Hardly Anybody Does This, But Everyone Should

Most people are concerned about their own interests, and it is hard for any of us to think much beyond them.

I remember one pastor had a plaque on his desk with a saying on it, “People are not against you. They are for themselves.”

As the Apostle Paul thought about the churches he had planted, he lamented, “Everyone looks out for his own interests, and not the interests of Jesus Christ” (Philippians 2:21).

Isn’t this true? How many of us are really able to think beyond our own prosperity and comfort? How many of us can sacrifice for a cause that is truly bigger than ourselves?

As a Pastor, I need to ask this, too. Would I care about the prosperity of the church I serve if I was not its Pastor? How much do I care about church in general? Do I participate in church activities when I’m not being paid?

If we’re honest, as Pastors, a lot of our interest in church is more self-interest than we realize.

Truly, everyone looks out for his own interests and not the interests of Jesus Christ.

Why are we so obsessed with our own interests?

One answer is pride. We think of ourselves as the center of the universe and make our interests more important than anything else.

Everyone has this tendency. That’s why there’s so much conflict in the world. We are battling it out to see who gets to be the center of the universe and whose interests will predominate.

Another answer is anxiety. Pride and anxiety generally intertwine more than we think. We are worried that if we don’t give attention to our interests, then no one else will. So, we’ve got to look out for # 1.

Of course, there is no end to anxiety because we are finite. We can always put more money in savings. We receive applause, but then we want more. We always need more security. This keeps us focused on our own interests.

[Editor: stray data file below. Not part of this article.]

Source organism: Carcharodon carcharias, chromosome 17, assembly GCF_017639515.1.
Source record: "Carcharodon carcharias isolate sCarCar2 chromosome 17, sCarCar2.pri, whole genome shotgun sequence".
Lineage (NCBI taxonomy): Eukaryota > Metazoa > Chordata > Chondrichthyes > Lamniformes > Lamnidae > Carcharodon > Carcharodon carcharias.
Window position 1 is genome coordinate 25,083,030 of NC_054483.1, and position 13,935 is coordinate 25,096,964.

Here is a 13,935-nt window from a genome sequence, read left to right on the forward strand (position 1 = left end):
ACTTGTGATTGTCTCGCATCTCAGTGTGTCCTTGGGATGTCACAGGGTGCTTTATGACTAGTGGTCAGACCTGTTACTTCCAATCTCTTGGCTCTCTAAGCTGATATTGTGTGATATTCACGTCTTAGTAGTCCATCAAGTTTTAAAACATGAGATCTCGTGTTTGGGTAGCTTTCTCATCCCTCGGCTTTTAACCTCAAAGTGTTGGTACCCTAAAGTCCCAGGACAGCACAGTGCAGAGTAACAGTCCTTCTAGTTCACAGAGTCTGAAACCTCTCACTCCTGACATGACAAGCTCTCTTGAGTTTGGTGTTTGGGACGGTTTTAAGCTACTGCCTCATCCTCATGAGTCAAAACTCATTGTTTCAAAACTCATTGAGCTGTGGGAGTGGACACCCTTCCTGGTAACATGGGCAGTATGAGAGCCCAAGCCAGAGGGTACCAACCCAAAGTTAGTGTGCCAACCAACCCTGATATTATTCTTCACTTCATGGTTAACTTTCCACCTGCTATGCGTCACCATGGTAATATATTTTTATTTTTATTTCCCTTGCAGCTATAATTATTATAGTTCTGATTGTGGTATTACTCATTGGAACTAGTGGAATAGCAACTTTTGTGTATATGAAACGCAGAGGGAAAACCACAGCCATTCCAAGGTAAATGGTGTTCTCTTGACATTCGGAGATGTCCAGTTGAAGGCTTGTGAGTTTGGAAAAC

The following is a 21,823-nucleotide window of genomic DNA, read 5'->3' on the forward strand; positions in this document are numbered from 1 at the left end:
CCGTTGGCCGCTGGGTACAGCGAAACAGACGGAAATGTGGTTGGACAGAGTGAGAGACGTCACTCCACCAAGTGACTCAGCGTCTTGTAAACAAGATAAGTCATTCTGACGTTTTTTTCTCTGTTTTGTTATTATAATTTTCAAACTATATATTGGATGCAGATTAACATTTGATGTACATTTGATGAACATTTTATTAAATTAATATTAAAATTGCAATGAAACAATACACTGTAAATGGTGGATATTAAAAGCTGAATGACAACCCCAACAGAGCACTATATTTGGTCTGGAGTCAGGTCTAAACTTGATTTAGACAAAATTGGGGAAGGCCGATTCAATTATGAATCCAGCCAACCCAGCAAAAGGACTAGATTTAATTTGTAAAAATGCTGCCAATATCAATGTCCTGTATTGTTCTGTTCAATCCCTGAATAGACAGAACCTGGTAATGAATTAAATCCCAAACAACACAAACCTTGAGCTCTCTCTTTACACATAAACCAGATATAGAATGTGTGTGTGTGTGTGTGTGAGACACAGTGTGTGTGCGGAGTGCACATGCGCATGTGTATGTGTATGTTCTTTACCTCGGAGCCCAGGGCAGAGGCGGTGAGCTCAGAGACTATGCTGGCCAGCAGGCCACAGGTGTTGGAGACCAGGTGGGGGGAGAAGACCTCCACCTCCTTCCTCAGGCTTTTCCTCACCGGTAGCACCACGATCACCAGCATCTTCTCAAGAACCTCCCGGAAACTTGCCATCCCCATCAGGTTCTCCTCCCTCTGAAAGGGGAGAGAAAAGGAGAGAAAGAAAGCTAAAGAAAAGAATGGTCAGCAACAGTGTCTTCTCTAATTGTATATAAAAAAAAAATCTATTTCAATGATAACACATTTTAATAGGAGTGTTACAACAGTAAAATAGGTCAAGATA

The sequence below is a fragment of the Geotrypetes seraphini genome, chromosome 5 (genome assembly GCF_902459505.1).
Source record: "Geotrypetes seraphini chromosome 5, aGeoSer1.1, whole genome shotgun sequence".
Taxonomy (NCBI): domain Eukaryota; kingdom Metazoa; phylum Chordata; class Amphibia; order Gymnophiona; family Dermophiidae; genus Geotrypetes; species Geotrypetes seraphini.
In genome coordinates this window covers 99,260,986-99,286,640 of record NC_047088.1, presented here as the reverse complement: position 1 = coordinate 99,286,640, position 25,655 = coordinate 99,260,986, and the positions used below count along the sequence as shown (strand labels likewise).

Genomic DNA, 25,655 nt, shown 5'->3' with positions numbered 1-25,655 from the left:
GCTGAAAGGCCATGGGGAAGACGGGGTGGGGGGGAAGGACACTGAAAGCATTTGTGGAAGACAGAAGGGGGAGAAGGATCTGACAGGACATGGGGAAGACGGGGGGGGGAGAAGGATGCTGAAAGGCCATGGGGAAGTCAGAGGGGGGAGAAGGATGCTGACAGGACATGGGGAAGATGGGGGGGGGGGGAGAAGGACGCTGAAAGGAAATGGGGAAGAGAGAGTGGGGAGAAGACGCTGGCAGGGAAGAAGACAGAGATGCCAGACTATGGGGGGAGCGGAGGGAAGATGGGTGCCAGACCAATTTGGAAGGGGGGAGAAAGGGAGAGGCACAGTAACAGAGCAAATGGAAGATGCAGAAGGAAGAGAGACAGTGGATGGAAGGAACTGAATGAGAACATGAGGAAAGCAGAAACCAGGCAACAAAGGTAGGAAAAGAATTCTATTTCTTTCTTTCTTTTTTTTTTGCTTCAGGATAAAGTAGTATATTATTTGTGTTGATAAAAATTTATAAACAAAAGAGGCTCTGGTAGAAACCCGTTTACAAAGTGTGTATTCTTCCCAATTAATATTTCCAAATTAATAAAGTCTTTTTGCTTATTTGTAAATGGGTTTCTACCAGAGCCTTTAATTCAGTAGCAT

American theologian Reinhold Niebuhr described this trap. He wrote, “without freedom from anxiety man is so enmeshed in the vicious circle of egocentricity, so concerned about himself, that he cannot release himself for the adventure of love.”

How can we escape from this “vicious circle of egocentricity”? Trust in God’s goodness. God promises in the Gospel that He will “supply all our needs” (Phil. 4:19, cf. Mt. 6:25–34). When we know that God will care for us and love us perfectly, then we can let go of trying to desperately make sure our interests are satisfied.

Beyond that, we need to extend our imagination to think beyond our own interests.

Do we ever ask, what are the interests of Jesus Christ?

Let’s think about this for a minute, and let’s start with my county. What does Jesus care about in my county?

Here’s just a few things that come to mind:

  1. He cares about having a relationship with the people of my county.
  2. He cares about the churches of my county and that they would love one another and serve together as much as possible. His interest is the unity of the church.
  3. He cares about the marginalized: the elderly, the poor, and the fatherless.
  4. He cares about justice and that we would treat others well and live in peace as much as possible, living as good neighbors (i.e., love your neighbor as yourself!).
  5. He cares about truth. He wants to promote those things that are true and lovely and good.
  6. He cares about the creation. He wants it to be treated well, enjoyed, and beautified.